They were on relief. They lived in an old farmhouse that had no running water and no inside bathroom. They had to pump water outside from a well; also, their toilet was an outhouse in the backyard. Your great grandmother and her sister Betty had to walk to a one-room schoolhouse about a mile and half away. She never had any new clothes growing up, only hand-me-downs from her sister and cousins Ruth and Anna. When her father finally got a job, they moved back to Irvington, N.J. Their aunts had gotten married and moved out, so they went to live with her grandfather. All the Jonas family belonged to the D.A. Sokol’s, which was a gymnastic club of Czechoslovakian descent, and she had to go to school on Sundays to learn Czech and take gym classes other days. She and her sister were gymnasts all their lives, and all the Jonas family were active in the club. I, too, joined, and years later was president for 23 years. As president one of my duties was delivering eulogies for all the dying members, which I didn’t like doing, but you do what you have to do.

When she started high school some girls started making fun of her clothes because she was still wearing hand-me-downs and not the latest fashions. That is when she started making her own clothes, and she became an excellent seamstress the rest of her life.

All her life, until she became ill, she was always making something. She made her children’s clothes, drapes, slipcovers, bedspreads, quilts, curtains, hundreds and hundreds of Christmas tree ornaments (which adorn the trees of all the members of our family) and countless cross-stitch pictures. She even made me a formal dress suit when we were going on our first cruise. She was a great cook, but her main love was sewing and crafts. She was always very active in church work and taught Sunday school for years.

When we first got married, there was no housing for the 12 million vets returning as very little had been built during four years of war, so we had to move in with her parents. For you kids in California, your grandmother, Diane, was born there in 1949 in Irvington, N.J.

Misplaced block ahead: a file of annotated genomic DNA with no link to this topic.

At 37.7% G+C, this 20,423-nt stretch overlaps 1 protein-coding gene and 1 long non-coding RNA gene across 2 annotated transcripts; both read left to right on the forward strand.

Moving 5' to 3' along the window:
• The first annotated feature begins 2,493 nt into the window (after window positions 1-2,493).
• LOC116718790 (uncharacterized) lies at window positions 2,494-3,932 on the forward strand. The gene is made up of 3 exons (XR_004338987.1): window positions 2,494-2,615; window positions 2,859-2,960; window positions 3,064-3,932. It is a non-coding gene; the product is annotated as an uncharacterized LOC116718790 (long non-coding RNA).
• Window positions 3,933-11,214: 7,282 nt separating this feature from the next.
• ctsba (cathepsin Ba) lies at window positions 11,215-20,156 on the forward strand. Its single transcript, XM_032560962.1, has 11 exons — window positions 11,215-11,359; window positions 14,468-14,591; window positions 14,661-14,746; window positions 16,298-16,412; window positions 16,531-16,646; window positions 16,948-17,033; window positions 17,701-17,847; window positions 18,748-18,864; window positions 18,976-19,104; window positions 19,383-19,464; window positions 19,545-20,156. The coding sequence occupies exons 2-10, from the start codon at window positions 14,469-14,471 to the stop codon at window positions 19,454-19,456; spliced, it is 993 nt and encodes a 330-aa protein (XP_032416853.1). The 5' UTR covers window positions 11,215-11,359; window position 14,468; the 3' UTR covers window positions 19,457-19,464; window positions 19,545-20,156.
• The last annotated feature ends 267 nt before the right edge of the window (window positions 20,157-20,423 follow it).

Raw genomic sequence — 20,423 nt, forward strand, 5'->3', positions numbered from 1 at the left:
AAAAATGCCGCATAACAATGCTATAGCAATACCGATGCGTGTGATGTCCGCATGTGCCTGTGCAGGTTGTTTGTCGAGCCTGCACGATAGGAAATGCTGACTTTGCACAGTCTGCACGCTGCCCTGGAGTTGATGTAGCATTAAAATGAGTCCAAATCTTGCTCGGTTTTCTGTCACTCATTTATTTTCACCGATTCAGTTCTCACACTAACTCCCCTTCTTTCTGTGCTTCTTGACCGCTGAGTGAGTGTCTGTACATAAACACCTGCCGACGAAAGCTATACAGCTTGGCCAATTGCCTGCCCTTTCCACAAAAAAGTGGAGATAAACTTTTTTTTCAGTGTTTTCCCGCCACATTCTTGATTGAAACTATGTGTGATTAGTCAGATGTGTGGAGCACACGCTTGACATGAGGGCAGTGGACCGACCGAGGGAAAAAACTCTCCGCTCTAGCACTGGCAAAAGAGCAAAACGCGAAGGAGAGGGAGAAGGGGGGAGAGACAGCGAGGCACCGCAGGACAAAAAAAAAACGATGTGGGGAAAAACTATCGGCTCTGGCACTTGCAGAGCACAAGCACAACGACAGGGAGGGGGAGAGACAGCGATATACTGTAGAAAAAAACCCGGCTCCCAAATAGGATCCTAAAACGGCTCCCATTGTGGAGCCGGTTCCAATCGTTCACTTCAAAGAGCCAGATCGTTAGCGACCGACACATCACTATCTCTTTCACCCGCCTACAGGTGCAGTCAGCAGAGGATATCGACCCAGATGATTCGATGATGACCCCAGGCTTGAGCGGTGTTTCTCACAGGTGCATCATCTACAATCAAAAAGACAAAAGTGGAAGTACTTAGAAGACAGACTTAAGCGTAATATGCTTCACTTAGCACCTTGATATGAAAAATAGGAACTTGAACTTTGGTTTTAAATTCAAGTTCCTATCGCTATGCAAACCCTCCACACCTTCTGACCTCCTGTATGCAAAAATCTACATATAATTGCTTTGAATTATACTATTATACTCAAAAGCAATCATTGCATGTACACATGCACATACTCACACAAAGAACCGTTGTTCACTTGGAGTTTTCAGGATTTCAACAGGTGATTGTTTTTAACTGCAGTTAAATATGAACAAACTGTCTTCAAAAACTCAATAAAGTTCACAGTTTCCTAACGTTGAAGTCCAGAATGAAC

Every weekend, we would take drives further away from Newark and Irvington looking for something we could afford to buy. I was only making $50 a week, and the rule then was one month’s mortgage payment could not be more than one week’s salary. We finally found a new housing development in East Brunswick, N.J. that would fit our budget.

We moved into our new neighborhood in March 1952 with 300 other veterans. We paid $10,000 for our new home, and it took me 30 years to pay it off as they kept raising the taxes every year. That first Thanksgiving in our new home, my wife started a family tradition and had her family and mine down for dinner. We had 55 or 60 people that first year, and dinner was served in our cellar, but all the food had to be carried downstairs from the kitchen. Your great-grandmother was pregnant at the time, and two days later, on November 29, 1952, Chris and Steve were born.

We did not know she was going to have twins because every time she had an appointment with the doctor, he was in the hospital delivering babies. The doctor’s wife would take her blood pressure and make a new appointment two weeks later. It was quite a shock for us when she had two at once.

That first Thanksgiving, Uncle Pete started a new tradition; the men would do the dishes down in the cellar. Then a few years later, he moved to Georgia, but we men kept it up, and we kept up the tradition of having Thanksgiving for 40 of the next 41 years. When we moved to New York to our farm, we continued to host, but we were down to 12 people for the next 10 years. That first year we had a snowstorm during the night, and the kids had a ball. My wife loved to entertain.

We both loved living in New York and always had lots of company on weekends, and some for weeks at a time. All my grandchildren and our great nieces and nephews enjoyed stays at our farm with the pigs and cows. (Ah, yes. This is where I first saw a pig being slaughtered—rough even for a Jersey girl’s teenage eyes.) When the heavy snows would come, we did not get too much company, but when the snow melted, they would start rolling in.

By 1994, I was 70 years old and that winter we had very heavy snow. The weathermen on the television were saying never let snow build up over two feet on your roof, as that is what causes so many roofs to cave in. The snow was well over that on our roof, so I went up and shoveled it off. Everyone, including my wife, was hollering at me for doing it, saying a 70-year-old should not be on his roof. But the snow was so deep that if I fell off, I could not get hurt.